Books :: 2018

I've never started my book page so early in the year! Hoping it's a sign of more productive reading in 2018. Books have always been my retreat from the realities of the day-to-day, I need me some more of that therapy this year.

Stonemouth - Iain Banks
A good one to start with, old favourite author - Iain Banks - I've never been able to get into his sci-fi (written as Ian Banks), but his novels, always set in brooding northern European landscapes, are always enjoyable. Lush characters, measured brooding drama, fast-paced dramatic endings. A great holiday read.

Nineveh - Henriette Rose-Innes
I'm embarrassed that I've not read Nineveh before. Henrietta is a friend and I've loved the other novels of hers I've read. But I had this suspicion, in my toad-fearing years, that toads featured in this novel, and I was too shy to ask anyone outright, and definitely too nervous to try and read it without confirmation.
Now that I'm over that (thank you psycho-therapy) I finally read, and enjoyed, it.

Wait for Me! - Deborah Mitford
My first of the Mitfords! How odd right? I could totally see how someone could hate this memoir - on and on about her deeply privileged life, but I read it with a different eye: what an interesting woman. She ran all those houses, oversaw large-scale renovations and refurbishments, ran farms and country fairs and cottage industries - continually reinventing and modernising. A true entrepreneur, conveniently with the backing of an empire ... 
She reminded me a bit of my Granny Molly.

This Must be the Place - Maggie O'Farrell
One of my favourite Maggie O'Farrell's to date. Her characterisation is always great, but I really loved this flawed hero - Daniel - and the children in this novel are wonderful. 
So FULL - lives, events, heartbreaks, houses - a great read.

Born a Crime - Trevor Noah
South Africa's darling. As a friend said, reading this one realises Trevor Noah is much more gangster than we'd given him credit for. He had to be, he grew up under apartheid, in rough parts of town, and always grappling with his colour identity. Culturally he identifies as black, Xhosa, but he was never 'black enough' for the townships or 'white enough' for the suburbs.
Fast, racy read - some of the stories of events from his childhood would be unbelievable were it not for the fact that you can't bullshit your history in South Africa once you're a celebrity - the country is too small!

South - Frank Owen
TOTALLY not my genre - post-apocalyptic, desperate, verging on zombies, I usually run a mile from this type of book. I can't watch Walking Dead, I couldn't finish The Road. The looming anticipation of nasty shit happening and the bleakness is usually too much for me. But I was curious about this as it's co-authored by two writers I know, working together under the name Frank Owen.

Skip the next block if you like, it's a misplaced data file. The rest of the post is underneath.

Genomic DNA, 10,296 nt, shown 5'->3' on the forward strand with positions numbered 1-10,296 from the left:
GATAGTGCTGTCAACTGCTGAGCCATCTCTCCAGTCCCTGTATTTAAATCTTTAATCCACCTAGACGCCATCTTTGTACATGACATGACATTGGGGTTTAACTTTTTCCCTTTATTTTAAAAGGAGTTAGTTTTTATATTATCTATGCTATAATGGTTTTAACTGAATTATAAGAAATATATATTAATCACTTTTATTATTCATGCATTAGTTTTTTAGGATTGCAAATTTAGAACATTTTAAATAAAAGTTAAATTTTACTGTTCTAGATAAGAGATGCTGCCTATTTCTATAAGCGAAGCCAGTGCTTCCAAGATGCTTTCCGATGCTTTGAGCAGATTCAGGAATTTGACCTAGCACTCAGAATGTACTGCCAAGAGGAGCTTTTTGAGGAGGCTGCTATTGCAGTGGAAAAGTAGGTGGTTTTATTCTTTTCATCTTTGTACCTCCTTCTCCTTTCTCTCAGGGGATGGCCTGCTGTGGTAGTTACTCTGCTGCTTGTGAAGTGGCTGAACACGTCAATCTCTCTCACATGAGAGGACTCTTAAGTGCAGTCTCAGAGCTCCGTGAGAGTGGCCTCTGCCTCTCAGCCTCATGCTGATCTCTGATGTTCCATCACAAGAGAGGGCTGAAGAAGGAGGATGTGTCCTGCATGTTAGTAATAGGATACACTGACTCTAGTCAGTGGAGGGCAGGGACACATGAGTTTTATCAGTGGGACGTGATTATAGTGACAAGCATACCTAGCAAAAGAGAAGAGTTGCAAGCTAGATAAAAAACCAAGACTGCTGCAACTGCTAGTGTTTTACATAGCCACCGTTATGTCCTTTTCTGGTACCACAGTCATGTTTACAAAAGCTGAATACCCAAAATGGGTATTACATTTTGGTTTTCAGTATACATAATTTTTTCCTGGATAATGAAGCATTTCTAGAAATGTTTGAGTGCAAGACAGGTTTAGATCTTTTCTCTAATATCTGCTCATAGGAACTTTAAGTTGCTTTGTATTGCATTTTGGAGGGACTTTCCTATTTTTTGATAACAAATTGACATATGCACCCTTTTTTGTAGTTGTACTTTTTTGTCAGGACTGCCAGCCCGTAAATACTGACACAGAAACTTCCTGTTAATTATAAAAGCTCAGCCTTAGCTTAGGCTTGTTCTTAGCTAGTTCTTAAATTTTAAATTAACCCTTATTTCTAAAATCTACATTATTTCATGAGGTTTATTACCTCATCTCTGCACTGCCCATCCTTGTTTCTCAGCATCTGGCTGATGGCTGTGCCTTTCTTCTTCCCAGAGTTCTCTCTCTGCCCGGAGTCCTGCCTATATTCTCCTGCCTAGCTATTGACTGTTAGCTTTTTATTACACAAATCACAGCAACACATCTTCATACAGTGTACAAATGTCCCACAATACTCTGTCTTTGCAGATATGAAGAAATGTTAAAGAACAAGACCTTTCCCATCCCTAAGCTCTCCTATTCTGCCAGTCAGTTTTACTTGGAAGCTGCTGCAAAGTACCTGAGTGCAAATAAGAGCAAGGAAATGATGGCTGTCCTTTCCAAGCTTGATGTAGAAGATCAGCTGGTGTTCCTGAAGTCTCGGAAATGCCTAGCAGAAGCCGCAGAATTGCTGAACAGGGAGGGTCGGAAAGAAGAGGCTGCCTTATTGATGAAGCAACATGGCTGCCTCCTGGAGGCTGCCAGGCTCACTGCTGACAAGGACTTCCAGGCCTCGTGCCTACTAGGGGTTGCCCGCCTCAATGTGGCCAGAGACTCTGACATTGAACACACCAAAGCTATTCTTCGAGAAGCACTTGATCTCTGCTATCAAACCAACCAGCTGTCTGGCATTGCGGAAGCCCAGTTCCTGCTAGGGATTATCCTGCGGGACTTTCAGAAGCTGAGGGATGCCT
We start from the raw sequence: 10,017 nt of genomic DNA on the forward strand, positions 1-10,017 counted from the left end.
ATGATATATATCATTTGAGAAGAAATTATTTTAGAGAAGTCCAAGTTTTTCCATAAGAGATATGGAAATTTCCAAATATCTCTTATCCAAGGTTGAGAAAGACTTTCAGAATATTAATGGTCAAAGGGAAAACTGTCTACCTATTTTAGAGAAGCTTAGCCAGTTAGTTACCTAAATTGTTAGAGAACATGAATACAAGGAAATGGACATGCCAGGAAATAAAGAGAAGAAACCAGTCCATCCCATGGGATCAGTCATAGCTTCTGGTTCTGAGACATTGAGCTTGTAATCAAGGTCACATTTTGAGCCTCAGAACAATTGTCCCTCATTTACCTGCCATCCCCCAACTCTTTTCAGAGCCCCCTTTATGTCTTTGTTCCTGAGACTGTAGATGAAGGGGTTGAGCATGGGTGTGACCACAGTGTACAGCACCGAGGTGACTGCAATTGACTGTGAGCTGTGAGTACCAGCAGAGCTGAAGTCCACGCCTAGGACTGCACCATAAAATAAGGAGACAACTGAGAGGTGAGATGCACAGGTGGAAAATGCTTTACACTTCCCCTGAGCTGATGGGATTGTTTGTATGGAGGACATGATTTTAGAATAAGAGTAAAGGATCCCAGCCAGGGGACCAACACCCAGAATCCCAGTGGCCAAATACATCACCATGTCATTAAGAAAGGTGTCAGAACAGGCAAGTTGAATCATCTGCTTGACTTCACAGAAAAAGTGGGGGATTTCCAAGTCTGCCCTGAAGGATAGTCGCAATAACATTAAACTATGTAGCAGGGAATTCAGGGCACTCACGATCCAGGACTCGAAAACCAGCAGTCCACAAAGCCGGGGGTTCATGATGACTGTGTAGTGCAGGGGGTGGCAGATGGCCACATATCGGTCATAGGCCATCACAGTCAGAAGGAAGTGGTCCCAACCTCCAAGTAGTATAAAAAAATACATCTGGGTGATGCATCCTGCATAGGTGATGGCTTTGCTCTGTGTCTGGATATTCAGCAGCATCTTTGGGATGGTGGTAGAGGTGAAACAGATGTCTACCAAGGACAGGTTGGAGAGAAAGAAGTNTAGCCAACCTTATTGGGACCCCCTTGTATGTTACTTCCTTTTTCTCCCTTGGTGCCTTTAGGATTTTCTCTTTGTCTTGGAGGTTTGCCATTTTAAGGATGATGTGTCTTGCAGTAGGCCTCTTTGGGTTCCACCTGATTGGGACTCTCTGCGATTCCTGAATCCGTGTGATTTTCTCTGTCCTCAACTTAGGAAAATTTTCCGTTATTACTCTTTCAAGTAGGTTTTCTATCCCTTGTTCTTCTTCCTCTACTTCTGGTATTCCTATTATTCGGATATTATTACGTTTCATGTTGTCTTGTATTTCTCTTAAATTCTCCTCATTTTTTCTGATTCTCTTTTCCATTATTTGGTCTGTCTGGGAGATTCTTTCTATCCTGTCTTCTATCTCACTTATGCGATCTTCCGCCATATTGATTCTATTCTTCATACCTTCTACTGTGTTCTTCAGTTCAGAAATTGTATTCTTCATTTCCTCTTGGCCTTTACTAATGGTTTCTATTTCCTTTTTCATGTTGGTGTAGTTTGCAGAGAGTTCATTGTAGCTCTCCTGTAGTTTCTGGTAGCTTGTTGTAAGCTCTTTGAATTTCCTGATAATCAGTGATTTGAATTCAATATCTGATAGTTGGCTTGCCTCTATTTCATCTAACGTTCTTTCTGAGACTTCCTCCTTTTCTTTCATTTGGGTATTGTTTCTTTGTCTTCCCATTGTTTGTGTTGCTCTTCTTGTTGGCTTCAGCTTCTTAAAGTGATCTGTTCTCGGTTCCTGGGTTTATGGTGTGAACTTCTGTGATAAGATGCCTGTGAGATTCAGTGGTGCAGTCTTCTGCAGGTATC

I enjoyed it. I thought the plot line original (altho as husband pointed out, not being my genre it could've been lifted from 100 such books I wouldn't know any better!) and the characters were great. A quick read.

The Essex Serpent - Sarah Perry
I chose this because I enjoyed Remarkable Creatures so much last year and it struck me as similar. It was, but still original and packed with interesting characters and lovely landscapes. Some perfectly feminist corset-busting, tortured heroes, creepy 'monsters' - I loved it.

One Good Turn - Kate Atkinson
Sinus, grief - this was perfect for a difficult week. I flew through it in a few days and then put it straight on the charity book shop pile. Nowhere near the complexity and intrigue of God in Ruins but the perfect read for the moment.

The Paying Guests - Sarah Waters
I discovered Sarah Waters late last year and have been on the lookout for more. Really boring that the cover of this is so very similar to Night Watch but it was a great, if dense, read. The story unwinds slowly, building up the tension, and if I was to have a criticism it would be that once the denouement has unfolded it keeps up for a bit too long, causing the story to lose tension before it really resolves. A pity, but I still enjoyed reading it and will look out for more.

Yes Please - Amy Poehler
A gift from a friend in a magnificent care package when I was feeling very low. I'm not a fan of Amy's comedy - I find SNL and most of her other work so ... obvious, a bit slapstick ... but parts of this book were profound and I raced through it.